"Taking Woodstock" DVD, Blu-ray Movie Review (2010)

1/15/2010 Posted by Admin

DVD, Blu-ray Movie Review

"Taking Woodstock"

Directed by Ang Lee, Written by James Schamus, 120 Minutes, rated R.

By our guest blogger, Rob Stammitti

To many people, Woodstock was a revelatory experience. A festival of peace and music, a culmination of so many of the ideals that defined the late '60s, the festival took the world by storm and unexpectedly defined an entire generation. How did this festival come to be? Ang Lee and his frequent collaborator, producer/screenwriter James Schamus, use the tale of the festival's origins to convey much larger themes of self-discovery and hope.

The festival founders were in a funk in 1969--none of the mostly conservative small towns in New York wanted to deal with armies of hippies for an entire weekend, let alone their loud and unappealling music. Elliot Tiber, an interior designer from New York City currently helping to look after his parents' failing and soon-to-be foreclosed motel in White Lake, New York, seizes the opportunity and invites the Woodstock folks to hold their whole shindig there.

What followed became the biggest musical festival in our country's history.

But Lee doesn't really concern himself with Woodstock itself. Sure, the film is about the festival finally coming to be, but Lee doesn't show us a single frame of concert footage. Instead, we watch Tiber (Demetri Martin) dealing with all of the complications that come with inviting 100,000 drug-addled men and women on your land and letting them do whatever they please. Elliot has always had a hard time finding acceptance from his parents, and his experiences with the festival allow him to finally come to terms with his life.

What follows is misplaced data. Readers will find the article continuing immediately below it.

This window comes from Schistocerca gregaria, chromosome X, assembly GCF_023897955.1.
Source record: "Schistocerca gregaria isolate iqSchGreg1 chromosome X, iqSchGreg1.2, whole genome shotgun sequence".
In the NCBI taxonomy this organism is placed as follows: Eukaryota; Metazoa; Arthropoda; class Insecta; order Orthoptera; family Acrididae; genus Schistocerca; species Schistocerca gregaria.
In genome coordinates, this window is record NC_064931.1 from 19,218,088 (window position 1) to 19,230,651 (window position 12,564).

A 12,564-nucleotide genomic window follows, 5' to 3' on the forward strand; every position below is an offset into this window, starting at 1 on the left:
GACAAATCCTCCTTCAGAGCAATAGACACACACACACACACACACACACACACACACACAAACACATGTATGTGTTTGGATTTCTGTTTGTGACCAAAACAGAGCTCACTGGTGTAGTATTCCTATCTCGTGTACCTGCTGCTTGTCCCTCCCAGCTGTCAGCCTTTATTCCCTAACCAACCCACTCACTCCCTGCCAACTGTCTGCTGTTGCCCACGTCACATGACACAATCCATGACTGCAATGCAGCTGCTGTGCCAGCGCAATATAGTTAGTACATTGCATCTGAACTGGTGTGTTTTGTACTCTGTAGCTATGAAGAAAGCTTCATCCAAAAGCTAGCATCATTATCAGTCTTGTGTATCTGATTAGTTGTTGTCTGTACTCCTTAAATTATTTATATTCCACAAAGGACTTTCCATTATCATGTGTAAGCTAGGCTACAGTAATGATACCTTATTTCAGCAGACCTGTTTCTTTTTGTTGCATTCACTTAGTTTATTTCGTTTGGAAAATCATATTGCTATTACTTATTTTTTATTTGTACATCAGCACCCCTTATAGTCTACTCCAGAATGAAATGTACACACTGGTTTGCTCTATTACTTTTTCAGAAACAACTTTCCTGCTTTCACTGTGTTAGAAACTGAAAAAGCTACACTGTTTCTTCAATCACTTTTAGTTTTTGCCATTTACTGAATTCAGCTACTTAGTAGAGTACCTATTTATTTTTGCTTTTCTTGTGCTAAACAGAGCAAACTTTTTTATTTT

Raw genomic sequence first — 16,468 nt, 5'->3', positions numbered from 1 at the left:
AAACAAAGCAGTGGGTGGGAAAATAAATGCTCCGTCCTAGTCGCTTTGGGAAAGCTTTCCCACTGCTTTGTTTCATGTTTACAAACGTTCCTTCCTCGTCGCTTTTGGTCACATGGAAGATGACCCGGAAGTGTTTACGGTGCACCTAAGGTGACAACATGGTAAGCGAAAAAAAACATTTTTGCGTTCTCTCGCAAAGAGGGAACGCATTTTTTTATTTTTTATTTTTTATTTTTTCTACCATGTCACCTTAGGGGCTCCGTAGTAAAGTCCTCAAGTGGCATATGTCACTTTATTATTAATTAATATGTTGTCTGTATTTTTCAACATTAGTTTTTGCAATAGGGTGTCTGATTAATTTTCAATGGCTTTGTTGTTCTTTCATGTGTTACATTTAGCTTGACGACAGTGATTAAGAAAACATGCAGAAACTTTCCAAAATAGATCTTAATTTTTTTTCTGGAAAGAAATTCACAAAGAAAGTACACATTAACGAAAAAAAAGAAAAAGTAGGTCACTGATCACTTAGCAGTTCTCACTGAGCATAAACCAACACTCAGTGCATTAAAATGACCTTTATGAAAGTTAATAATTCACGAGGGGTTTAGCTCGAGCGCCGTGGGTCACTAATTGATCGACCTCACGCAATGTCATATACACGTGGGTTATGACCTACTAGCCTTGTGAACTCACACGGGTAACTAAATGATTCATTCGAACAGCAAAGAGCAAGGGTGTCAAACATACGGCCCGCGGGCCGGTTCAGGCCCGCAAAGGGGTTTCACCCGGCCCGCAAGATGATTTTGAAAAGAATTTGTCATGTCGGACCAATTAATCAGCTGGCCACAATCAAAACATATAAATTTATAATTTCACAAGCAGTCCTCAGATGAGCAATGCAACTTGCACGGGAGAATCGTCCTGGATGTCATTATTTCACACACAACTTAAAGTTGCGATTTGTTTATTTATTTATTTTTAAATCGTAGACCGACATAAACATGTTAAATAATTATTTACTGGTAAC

Martin, predominately a stand-up comedian known for his absurd and sardonic humor, at first seems an odd choice for the role of Elliot Tiber. Quite surprisingly, he's able to hold his own very well, even working against such veteran performers as Emile Hirsch and Liev Schreiber, who portray a wild Vietnam vet and a transvestite security guard, respectively.

Problems arise with Lee's film due to his endless determination not to show us Woodstock as most know it--a music festival. Yes, the festival was more than that, it was about the people, the experiences, etc., and Tiber himself wasn't present at any of the musical performances, but there's a point where withholding the music stops being an artistic choice and starts being a chore to sit through. After the long and dull acid trips, the wild mud throwing and sliding, and frequent blatant references to peace, love, and introspection, you really start begging for some Hendrix to get away from it all.

Probably the best part of the film is the brief but touching sub-plot with Emile Hirsch's war veteran. Hirsch is a wildly underrated actor, and he embodies the pain and charisma of his character perfectly. Every moment he's on screen is electric and his story ultimately conveys every intended theme of the film better than the actual plot.

Lee definitely deserves some credit for taking such a massive event and capturing the mood and overall feeling so well, but "Taking Woodstock" gets so bogged down with excess and melodrama that it just can't quite succeed. At the very least, though, Lee has found a solid actor in the previously inexperienced Demetri Martin.

Grade: C-

View the trailer for "Taking Woodstock" below. What are your thoughts?

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